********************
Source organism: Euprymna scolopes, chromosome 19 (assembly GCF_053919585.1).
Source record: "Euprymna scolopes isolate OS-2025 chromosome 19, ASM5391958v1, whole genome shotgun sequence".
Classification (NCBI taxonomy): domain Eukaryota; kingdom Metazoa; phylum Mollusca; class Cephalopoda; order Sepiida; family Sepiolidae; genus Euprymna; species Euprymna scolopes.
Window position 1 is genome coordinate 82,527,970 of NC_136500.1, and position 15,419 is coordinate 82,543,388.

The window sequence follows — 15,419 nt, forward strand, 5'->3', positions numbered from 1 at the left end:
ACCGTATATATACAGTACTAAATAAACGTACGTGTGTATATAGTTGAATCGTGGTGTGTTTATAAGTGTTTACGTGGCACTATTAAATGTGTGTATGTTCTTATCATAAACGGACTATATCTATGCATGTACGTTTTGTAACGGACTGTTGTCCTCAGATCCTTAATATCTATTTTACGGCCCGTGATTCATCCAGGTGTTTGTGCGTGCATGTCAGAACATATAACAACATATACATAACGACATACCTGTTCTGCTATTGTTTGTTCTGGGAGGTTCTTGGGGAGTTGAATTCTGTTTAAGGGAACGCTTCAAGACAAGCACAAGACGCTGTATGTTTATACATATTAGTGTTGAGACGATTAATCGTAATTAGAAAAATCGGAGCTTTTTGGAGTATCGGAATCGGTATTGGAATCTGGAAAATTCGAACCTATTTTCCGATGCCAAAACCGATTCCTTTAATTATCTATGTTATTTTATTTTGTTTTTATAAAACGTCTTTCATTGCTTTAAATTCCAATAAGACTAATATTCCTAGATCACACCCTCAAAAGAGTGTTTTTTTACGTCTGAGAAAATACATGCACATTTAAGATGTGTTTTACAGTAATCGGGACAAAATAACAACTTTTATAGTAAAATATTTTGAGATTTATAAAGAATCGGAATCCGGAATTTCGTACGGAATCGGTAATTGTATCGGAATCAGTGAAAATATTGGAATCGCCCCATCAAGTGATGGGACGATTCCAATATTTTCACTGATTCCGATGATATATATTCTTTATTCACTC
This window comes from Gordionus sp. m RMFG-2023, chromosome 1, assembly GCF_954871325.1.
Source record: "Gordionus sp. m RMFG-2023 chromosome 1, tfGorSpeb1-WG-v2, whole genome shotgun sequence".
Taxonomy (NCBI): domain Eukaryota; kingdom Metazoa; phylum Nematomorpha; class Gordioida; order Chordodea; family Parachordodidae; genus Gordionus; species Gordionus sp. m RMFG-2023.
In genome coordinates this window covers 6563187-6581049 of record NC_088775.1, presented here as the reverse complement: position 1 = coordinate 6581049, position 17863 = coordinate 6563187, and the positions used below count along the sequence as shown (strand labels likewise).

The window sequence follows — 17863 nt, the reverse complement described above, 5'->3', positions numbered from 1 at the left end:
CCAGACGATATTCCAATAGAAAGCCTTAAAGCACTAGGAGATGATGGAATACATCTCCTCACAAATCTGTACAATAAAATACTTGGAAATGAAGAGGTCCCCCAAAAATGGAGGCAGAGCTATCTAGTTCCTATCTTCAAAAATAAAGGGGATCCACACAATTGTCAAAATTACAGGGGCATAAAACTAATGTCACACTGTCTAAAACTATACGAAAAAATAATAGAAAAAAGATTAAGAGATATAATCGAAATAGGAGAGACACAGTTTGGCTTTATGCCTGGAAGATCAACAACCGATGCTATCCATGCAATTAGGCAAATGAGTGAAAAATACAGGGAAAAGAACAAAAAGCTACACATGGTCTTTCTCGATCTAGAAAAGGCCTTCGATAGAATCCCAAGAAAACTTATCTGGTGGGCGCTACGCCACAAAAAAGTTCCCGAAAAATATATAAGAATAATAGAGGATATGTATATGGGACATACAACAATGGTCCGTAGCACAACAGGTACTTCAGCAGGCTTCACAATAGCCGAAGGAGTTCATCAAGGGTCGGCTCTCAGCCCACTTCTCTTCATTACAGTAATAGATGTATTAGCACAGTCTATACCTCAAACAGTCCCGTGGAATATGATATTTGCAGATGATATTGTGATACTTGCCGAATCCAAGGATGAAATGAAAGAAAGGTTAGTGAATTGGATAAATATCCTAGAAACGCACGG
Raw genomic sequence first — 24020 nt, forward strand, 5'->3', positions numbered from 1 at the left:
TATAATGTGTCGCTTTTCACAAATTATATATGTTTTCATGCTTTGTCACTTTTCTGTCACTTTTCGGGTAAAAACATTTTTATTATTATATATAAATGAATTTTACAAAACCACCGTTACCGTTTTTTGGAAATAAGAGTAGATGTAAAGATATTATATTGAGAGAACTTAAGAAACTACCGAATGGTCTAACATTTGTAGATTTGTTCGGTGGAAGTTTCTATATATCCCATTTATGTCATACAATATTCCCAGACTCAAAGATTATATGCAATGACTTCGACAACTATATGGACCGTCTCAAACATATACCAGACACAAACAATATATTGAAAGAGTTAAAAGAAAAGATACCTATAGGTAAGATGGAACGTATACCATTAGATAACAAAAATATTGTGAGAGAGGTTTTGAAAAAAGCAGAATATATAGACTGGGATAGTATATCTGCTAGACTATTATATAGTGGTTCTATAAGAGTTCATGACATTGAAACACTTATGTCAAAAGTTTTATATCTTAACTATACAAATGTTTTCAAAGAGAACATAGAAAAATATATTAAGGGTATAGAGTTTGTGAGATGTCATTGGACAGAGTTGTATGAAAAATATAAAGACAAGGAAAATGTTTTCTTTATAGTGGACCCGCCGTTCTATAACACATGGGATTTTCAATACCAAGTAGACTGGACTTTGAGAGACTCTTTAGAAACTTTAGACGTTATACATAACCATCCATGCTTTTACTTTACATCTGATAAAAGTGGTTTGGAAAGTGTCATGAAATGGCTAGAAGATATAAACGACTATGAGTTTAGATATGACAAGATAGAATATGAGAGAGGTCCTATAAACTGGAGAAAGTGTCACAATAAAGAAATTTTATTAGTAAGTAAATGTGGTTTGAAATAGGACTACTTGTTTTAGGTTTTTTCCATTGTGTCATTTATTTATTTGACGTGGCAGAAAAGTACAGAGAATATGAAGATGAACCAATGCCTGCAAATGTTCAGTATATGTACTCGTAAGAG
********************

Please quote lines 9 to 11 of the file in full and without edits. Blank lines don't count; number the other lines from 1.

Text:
Taxonomy (NCBI): domain Eukaryota; kingdom Metazoa; phylum Nematomorpha; class Gordioida; order Chordodea; family Parachordodidae; genus Gordionus; species Gordionus sp. m RMFG-2023.
In genome coordinates this window covers 6563187-6581049 of record NC_088775.1, presented here as the reverse complement: position 1 = coordinate 6581049, position 17863 = coordinate 6563187, and the positions used below count along the sequence as shown (strand labels likewise).

The window sequence follows — 17863 nt, the reverse complement described above, 5'->3', positions numbered from 1 at the left end: